Your child might want to know if bad people will ever do such bad things again. If she asks this kind of question, you should be as honest as you can. Answering "no" is probably not the best answer since bad people do bad things all the time. If you tell your child that bad people will not do anything bad again and they learn about buildings being bombed, your child will not find comfort in your answers to questions she asks later. In fact, she might not even ask you the questions to begin with. Answering "yes" to that question, however, is unlikely to provide any comfort. It is likely to just cause anxiety.

    The best answer is the most honest and comforting one: "I don't know." Of course, you don't want to leave it at that. You also want to let your child know that everything is being done to keep the country safe and you will do your best to keep her safe. If your child wants to know more, tell her what you can.

  • Work Out a Family Disaster Plan
    It is unlikely that you will need a plan to deal with a disaster on the scale of what we saw on 9/11, but that really isn't the point of creating a plan. It's a good idea to have a family disaster plan for any emergency, so if your family doesn't have one, this would be a good time to create one. Your child wants to know if he will be safe and needs something positive to think about. Knowing what to do in an emergency will give your child a sense of control, which can help to relieve anxiety created by a feeling of helplessness. The Missouri Department of Mental Health has 30 Tips for Emergency Preparedness that can help.

  • Provide Appropriate Details
    What are appropriate details? The best way to answer that question is to consider the question "Where do babies come from?" When a three-year-old asks that question, she most likely isn't interested in a detailed lecture on reproductive biology. Start answering a question with a simple and direct reply. If your child wants more information, she will most likely ask for it, especially if you indicate that you are willing to provide it. Gifted kids have a deep desire for information, so don't be surprised if they ask for more. They may want to know why the buildings collapsed, for example. If you don't know the answers, help your child find them. Knowing facts is often more of a comfort to gifted children than the unknown. Just don't offer more details than they are asking for. And try not to be upset or judgmental if they begin to ask questions that appear to you to be morbid.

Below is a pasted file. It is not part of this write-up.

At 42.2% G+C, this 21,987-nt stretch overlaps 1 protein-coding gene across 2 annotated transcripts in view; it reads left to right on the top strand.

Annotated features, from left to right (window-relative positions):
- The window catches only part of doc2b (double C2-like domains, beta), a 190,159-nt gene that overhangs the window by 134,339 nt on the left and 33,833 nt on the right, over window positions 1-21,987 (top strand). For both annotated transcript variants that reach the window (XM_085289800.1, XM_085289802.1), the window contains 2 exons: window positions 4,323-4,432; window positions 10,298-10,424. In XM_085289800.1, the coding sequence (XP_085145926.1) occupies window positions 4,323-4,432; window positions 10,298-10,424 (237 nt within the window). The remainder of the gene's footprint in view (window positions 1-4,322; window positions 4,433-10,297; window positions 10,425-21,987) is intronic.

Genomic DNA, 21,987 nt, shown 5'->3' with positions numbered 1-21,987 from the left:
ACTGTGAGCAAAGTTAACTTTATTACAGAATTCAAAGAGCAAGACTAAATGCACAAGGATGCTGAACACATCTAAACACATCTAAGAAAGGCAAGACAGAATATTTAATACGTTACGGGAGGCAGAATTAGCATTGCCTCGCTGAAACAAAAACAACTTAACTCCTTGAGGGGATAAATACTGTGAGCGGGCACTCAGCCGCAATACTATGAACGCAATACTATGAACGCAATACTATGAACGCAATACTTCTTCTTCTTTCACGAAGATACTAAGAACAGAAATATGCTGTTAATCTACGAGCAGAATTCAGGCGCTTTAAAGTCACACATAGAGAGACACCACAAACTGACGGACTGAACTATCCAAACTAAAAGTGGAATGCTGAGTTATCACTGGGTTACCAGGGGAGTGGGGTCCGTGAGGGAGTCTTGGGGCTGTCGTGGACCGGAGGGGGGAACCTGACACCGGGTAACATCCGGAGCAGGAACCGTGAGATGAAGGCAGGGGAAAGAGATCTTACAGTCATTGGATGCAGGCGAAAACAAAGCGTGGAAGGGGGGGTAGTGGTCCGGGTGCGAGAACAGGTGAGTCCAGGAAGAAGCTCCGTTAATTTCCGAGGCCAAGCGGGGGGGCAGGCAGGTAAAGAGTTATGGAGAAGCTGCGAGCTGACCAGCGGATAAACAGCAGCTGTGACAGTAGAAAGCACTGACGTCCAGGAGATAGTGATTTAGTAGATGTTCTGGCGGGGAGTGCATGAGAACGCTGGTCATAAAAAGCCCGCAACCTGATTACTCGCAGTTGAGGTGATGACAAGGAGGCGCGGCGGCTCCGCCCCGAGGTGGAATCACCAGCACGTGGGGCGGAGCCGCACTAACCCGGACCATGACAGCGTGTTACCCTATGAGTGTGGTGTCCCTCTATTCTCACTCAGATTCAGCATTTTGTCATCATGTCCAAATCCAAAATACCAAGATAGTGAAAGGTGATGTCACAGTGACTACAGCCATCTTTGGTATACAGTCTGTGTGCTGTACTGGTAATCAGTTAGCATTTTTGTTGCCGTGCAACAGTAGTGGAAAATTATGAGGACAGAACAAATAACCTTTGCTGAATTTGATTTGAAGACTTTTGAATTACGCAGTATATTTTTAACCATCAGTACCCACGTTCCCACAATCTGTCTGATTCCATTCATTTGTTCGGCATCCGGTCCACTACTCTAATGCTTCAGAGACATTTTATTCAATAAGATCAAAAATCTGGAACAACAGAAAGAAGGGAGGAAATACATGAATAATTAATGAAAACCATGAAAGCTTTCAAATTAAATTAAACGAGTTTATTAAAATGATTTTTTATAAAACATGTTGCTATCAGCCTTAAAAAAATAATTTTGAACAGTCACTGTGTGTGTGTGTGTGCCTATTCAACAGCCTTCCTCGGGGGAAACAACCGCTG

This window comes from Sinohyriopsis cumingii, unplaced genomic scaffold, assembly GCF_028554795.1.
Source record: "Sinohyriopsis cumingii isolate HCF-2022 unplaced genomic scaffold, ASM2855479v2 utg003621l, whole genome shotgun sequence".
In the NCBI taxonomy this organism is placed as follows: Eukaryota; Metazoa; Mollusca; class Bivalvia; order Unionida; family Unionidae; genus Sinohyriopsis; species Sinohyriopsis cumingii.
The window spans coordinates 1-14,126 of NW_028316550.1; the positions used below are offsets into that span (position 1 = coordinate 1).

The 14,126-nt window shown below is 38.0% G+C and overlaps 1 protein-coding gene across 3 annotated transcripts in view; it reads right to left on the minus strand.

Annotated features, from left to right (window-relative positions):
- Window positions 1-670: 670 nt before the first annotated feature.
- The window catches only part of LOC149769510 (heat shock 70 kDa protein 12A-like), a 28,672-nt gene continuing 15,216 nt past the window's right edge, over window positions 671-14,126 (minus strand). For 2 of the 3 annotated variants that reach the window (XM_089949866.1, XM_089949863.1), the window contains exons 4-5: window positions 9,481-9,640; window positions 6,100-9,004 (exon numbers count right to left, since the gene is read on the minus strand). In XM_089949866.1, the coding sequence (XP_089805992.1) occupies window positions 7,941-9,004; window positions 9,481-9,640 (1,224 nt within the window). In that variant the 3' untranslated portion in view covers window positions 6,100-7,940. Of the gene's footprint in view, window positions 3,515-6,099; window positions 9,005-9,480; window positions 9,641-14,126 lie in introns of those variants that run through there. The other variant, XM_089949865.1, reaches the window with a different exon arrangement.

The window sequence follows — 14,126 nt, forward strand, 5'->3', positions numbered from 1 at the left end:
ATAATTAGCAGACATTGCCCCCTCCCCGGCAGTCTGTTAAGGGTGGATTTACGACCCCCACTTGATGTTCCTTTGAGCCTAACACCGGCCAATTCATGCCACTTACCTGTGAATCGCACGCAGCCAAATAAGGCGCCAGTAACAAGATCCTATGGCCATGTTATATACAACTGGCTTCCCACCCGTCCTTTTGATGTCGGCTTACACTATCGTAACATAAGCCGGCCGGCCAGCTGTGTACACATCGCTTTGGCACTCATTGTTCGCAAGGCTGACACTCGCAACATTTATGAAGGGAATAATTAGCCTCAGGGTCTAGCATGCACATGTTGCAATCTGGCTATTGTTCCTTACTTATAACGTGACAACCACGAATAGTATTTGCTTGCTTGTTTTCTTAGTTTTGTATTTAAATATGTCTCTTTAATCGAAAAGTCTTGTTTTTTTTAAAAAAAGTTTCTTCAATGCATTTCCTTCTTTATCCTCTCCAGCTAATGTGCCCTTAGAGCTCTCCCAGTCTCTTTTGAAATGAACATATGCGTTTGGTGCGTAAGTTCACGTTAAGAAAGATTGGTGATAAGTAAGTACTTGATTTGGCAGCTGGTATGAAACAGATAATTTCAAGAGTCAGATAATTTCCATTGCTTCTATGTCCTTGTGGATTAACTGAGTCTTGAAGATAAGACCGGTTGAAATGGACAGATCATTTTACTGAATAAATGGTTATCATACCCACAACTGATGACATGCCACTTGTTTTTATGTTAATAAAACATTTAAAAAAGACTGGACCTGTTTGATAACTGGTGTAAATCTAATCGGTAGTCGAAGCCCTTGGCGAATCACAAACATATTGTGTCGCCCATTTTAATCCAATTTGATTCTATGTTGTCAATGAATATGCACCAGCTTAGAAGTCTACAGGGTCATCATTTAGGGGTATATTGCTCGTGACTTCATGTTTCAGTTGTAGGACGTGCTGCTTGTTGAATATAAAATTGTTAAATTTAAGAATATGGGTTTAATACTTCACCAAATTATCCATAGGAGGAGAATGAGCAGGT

Final Thoughts

Keep in mind that the ability of gifted kids to understand events intellectually is often beyond their ability to cope with them emotionally. The fact that your young child will be able to understand the events on September 11, 2001, and discuss them with you as an adult, does not necessarily mean that he is also able to cope with them emotionally as an adult does. Some adults even have problems coping with the sadness that comes from revisiting the events of that day. And some gifted kids are already prone to suffer from existential depression, so while you do want to answer questions, you also want to help your child deal with his emotions. Some of the same methods used to help children cope with any tragic event can be used to help them cope with the sadness they may experience as they learn about and commemorate 9/11.